“Um, Mum, we are coming with you, aren’t we? Because (and sorry to have to tell you this), we actually have more fans than you do on this blog.”]  

Sometimes it’s best not to complicate matters.  

Even though I am well aware of this principle, I’ve never been the kind of gal who naturally embraces “simple”: no scoop of vanilla ice cream for me when double-fudge-cookie-cream-caramel-swirl exists in the world; no blue wooly socks if I can wear my favorite pair emblazoned with frolicking brown and green puppies; no simple sentence when a complex, adjective-crammed, three-clause phrasing can be used instead. 

In terms of this particular trait, the HH and I are polar opposites. Unlike me, he invariably takes the path of least complication.  In fact, he’s frequently reminding me that, in his opinon, I tend to overcomplicate matters. 

Scene One: I’m worried about Elsie. Just look at her!  She’s terribly lethargic, sleeping on her pillow all afternoon.  She didn’t even come into the kitchen when I started baking.  Could she be sick? Maybe we should take her to the vet.  Maybe she’s got Distemper!  Or Lyme Disease!  We have to go to the after-hours emergency clinic!  RIGHT NOW!!

HH:  “Sweetheart, please don’t overcomplicate this.  Elsie’s just tired, that’s all.  I took them for an hour-long walk along the trail this afternoon.  She swam and she ran for an hour.  See?  Chaser’s exactly the same way.”

Me:  “Oh.  Yeah.”

Scene Two: I’m sure my sister is mad at me.  I mean, she got off the phone so abruptly, and she didn’t even ask about The Girls.  She definitely sounded upset.  Hmmn.  What on earth did I do to offend her this time?  Hooboy.  Now I’m going to have to apologize for some slight I can’t even remember committing. . .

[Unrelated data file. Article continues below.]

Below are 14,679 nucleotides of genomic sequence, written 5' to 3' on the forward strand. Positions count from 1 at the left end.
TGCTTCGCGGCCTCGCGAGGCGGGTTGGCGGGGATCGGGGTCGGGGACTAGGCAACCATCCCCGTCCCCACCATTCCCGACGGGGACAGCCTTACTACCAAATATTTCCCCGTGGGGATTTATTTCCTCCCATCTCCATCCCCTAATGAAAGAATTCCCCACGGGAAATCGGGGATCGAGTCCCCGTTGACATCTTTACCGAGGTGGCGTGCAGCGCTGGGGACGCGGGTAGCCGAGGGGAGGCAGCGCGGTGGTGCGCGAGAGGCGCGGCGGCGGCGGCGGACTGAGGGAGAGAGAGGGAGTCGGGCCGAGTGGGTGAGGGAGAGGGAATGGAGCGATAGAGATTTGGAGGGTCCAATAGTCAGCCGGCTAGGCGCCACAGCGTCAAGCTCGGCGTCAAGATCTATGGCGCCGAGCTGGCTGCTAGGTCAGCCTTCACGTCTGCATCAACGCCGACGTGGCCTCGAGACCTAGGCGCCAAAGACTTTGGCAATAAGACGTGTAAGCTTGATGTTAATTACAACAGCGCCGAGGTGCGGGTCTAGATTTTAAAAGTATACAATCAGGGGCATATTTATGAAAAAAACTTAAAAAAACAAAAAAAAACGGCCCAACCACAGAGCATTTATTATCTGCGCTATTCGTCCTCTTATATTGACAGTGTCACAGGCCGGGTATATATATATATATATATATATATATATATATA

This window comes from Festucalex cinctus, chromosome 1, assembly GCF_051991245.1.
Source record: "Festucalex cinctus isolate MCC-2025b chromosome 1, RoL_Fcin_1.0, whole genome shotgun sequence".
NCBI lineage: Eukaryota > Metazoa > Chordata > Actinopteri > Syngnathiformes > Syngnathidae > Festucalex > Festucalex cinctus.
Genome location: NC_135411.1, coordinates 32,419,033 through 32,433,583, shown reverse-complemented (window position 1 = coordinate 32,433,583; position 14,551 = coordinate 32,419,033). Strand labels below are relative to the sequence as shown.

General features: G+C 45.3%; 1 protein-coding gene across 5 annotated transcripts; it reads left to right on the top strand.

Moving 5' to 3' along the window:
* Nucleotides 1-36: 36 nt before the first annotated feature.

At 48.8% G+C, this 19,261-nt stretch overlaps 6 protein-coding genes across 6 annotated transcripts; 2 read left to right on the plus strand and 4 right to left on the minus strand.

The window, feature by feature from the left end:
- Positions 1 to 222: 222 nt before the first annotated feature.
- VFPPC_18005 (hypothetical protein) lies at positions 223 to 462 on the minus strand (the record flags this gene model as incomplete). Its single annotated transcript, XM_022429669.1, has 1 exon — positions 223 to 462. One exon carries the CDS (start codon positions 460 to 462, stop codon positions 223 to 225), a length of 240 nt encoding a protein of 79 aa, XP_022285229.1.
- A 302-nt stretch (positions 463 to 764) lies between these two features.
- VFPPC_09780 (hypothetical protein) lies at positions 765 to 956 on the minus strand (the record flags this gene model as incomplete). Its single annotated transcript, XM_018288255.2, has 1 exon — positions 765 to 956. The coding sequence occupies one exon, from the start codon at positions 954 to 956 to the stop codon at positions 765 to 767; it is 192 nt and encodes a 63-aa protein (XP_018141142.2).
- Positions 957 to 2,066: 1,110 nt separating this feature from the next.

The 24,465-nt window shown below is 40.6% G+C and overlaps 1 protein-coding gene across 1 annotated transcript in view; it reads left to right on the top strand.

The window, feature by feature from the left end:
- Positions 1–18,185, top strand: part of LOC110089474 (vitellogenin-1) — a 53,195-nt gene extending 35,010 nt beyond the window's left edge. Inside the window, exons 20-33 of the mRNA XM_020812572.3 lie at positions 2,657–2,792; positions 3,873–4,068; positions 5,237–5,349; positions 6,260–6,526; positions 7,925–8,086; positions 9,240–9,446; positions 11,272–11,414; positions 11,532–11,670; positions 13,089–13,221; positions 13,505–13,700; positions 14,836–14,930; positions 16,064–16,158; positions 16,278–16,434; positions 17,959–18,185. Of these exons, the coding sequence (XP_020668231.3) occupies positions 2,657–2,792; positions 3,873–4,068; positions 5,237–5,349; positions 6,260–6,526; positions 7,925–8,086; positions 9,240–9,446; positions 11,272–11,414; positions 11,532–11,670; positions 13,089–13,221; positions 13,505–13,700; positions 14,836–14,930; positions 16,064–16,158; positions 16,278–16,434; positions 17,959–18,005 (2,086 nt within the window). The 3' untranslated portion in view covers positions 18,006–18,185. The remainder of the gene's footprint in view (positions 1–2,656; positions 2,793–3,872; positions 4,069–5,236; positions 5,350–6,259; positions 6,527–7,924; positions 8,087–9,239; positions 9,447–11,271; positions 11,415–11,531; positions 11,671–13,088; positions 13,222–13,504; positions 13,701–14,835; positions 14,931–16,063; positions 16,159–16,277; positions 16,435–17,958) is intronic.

HH:  “Honey, you don’t need to overcomplicate this. She probably had a bad day at work and just doesn’t feel like talking about it.  Didn’t she have some big meeting coming up. . .?”

Me: “Oh.  Yeah.  Now I remember. . . she had to fire someone today and felt terrible doing it.  Oh, gee, I guess I should have asked her about it. . . “.

Scene Three: That HH is so infuriating!  Why won’t he tell me what he’s really thinking? He just won’t share.  Men are so emotionally stunted!  They are so out of touch with their feelings!  All I asked was a simple question, and he can’t even give me a straight answer. . .!

HH:  “Ricki.  Please.  Do not overcomplicte this.  I really meant it when I said that I have no preference.  I don’t care whether you wear the flats or the heels. Please, just pick one.  We’re going to be late for the wedding.”

Hmmm. Okay.  I see his point.

Thankfully, when it comes to cooking, we are in perfect agreement: the less complicated, the better.  And this pasta dish fits the bill beautifully.

When I’m looking for something to whip up on weeknights if we’re headed out after dinner and need something pronto; or for indolent Sunday evenings when we’ve spent the weekend engaged in errands or household chores and feel too lazy for anything more elaborate, I turn to this pasta. It’s proof positive that sometimes, indeed, simple is best.